mirfaqa may be the armrest of a chair, on which an elbow 

might be placed (an action described with the verb 



ittakaʾa). Ḥassān also uses the 

term 


jalasa, “to sit on a chair.”87

 

One verse of Ḥassān is remarkable for its inclusiveness.88 It combines three of 



the elements listed above (numbers 2, 3, and 4) and expresses his notion of the per-

 

80  The prose accounts that describe entertainment at the Ghassānid courts such as that of Jabala are 



not unauthentic, although they may have been embroidered. 

 

81  For boon companions in Arabia, see Ḥassān, 



Dīwān, I, 91, verse 6; in Oriens, 279, verse 9.

 

82  Ibid., 106, verse 10.



 

83  Ibid., 17, verse 6.

 

84  In a particular verse, 



baradā may be a misreading of bardan, which inter alia can mean “hail”—in 

this context, a form of ice with which the wine described as 



raḥīq was mixed; ibid., 74, verse 13.

 

85  Or perhaps the patrons’ use of musk and saffron was responsible for the fragrance in the tavern, as 



in ibid., 312, verse 3. 

 

86 For 



mirfaqa, see ibid., 303, verse 10; for ittakaʾa, 74, verse 16.

 

87  Ibid., 312, verse 3.



 

88  Ibid., 279, verse 9.



153

Drink


fect tavern experience. His lady, Shaʿthāʾ, had wished he would shake off his intoxi-

cation—presumably incurred by quaffing one cup (



kaʾs) of wine after another. He 

replies that what he desires, even hankers after, is camaraderie in the tavern, boon 

companions (

nadmān), and their conversation for his early morning drink, the 

ṣabūḥ. During his later visit to the tavern for his evening drink, the ghabūq, he 

enjoys the conversation of his evening companion, 



al-musāmir, especially when the 

latter is also endowed with an appealing voice as a singer, 



gharid. The verse reveals 

his hedonism. 

V. The Vineyard

As a piece of cultivated land, the vineyard, 



karm, was highly valued in Oriens, as 

was the olive grove. Its grapes were a prized fruit: when partially dried, they became 

raisins; when squeezed, they produced juice; and when pressed and fermented, they 

created wine. Ghassānland, especially in the Provincia Arabia and the Golan, was 

blessed with vineyards, where the vine flourished as it still does to the present day, 

especially in Lebanon and northern Jordan.

 

The term 



karm for vineyard is originally Syriac, as are many terms in Arabic. 

It appears in the 



Dīwān of Ḥassān both as a common noun and as a toponym,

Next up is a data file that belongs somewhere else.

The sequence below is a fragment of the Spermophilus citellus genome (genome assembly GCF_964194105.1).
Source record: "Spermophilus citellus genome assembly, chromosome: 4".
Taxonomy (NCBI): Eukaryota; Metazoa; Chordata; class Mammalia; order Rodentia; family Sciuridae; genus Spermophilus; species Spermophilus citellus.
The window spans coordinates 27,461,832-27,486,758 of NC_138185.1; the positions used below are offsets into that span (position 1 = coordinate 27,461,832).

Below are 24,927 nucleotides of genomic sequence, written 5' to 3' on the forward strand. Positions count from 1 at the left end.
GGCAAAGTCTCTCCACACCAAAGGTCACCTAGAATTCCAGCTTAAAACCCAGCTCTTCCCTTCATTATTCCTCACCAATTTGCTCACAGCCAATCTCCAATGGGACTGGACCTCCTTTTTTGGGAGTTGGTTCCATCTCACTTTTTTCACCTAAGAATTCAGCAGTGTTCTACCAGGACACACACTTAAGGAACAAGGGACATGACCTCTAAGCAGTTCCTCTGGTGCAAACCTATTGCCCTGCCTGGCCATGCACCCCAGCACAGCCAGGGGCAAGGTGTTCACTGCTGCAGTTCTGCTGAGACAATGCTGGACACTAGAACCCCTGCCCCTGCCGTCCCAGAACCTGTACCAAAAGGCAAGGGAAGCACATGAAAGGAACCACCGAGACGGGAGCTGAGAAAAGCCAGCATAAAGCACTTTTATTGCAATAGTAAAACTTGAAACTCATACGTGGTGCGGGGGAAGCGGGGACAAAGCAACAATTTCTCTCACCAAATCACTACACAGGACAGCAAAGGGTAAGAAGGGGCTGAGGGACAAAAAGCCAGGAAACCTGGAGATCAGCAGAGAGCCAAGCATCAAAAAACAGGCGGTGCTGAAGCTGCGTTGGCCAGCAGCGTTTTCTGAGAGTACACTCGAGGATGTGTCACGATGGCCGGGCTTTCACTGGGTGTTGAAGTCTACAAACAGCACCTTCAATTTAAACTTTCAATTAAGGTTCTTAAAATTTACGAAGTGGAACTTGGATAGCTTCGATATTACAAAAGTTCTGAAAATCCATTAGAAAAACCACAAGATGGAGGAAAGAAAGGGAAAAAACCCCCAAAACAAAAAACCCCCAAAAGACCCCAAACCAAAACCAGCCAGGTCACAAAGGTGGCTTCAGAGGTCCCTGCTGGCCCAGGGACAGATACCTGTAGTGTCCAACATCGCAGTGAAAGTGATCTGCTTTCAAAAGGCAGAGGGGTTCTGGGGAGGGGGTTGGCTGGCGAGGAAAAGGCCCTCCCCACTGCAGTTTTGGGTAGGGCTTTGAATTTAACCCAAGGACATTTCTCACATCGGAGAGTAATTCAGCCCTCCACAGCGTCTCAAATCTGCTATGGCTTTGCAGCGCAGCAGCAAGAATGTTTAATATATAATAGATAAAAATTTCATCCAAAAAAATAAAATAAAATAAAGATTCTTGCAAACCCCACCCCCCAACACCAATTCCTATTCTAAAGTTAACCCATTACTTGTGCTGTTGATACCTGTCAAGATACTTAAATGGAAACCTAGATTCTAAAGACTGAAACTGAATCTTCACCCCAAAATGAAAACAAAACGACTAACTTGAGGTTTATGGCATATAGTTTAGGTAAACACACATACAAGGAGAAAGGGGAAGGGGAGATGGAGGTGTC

al-Kurūm (plural of karm), much as the common terms for fort and monastery, 

qaṣr and dayr, were transformed into proper nouns. The Byzantines apparently left 

their vines untrellised,89 as the Ghassānids and other 



foederati in Oriens may also 

have done. The 



Dīwān of Ḥassān, however, applies to the vine or vineyard some 

terms, such as 



ahdal,90 that suggest a shaded bower or arbor, an ʿarīsh, possibly trel-

lised or covered with a roof to protect the plants within it from the blazing sun. 

The term as a 

nomen patientis is attested in the Koran, maʿrūshāt.91 Presumably it 

was used by the poets of the Ghassānids who visited Oriens and must have seen the 

bowers and arbors of the Arabs in that diocese, but the term is not attested in the 

surviving poetry of Ḥassān. The Ghassānid bowers/arbors may be added to the list 

of elements that appear in the Koran as descriptions of paradise, possibly inspired 

by what the Arabs of those days saw in federate Byzantine Oriens: hence the 



jannāt 

maʿrūshat, the bowered gardens of paradise.92

 

The Ghassānids came from a peninsula that was baked by the sun; hence the 



bower or arbor in the vineyard must have been a most welcome retreat for them 

 

89  See J. Nesbitt and A. Kazhdan, “Vineyards,” 



ODB, III, 2170. 

 

90 Ḥassān, 



Dīwān, I, 75, verse 33. When applied to branches, the adjective ahdal connotes dangling 

or overhanging.

 

91  See Koran, 6:141. 



Maʿrūshāt (plural of maʿrūsha) can be applied to gardens that have these 

bowers. 


 

92  One of the terms related to ʿ



arīsh, namely ʿarsh, came to mean “throne,” and it is used in this sense 

throughout the Koran.



154

byzantium and the arabs in the sixth century

and for the poets who visited them from Arabia. The vineyard became pleasant 

surroundings for drinking wine in the open air rather than within the walls of a 

tavern. Ḥassān availed himself of this locale for drinking parties, as may be seen 

from an analysis of the relevant part of his celebrated 



lāmiyya, or rhyme in L, in 

praise of the Ghassānids.93

 

Some of its verses refer to the urban tavern that Ḥassān used to frequent 



(verses 21–25), while others (13–18) refer to drinking wine in the bower of the 

vineyard. The description of the latter is more vivid.

 

He describes his journey to the Ghassānid rulers in whose royal com-



pany he drinks wine, for him the antidote of all cares. His explicit reference to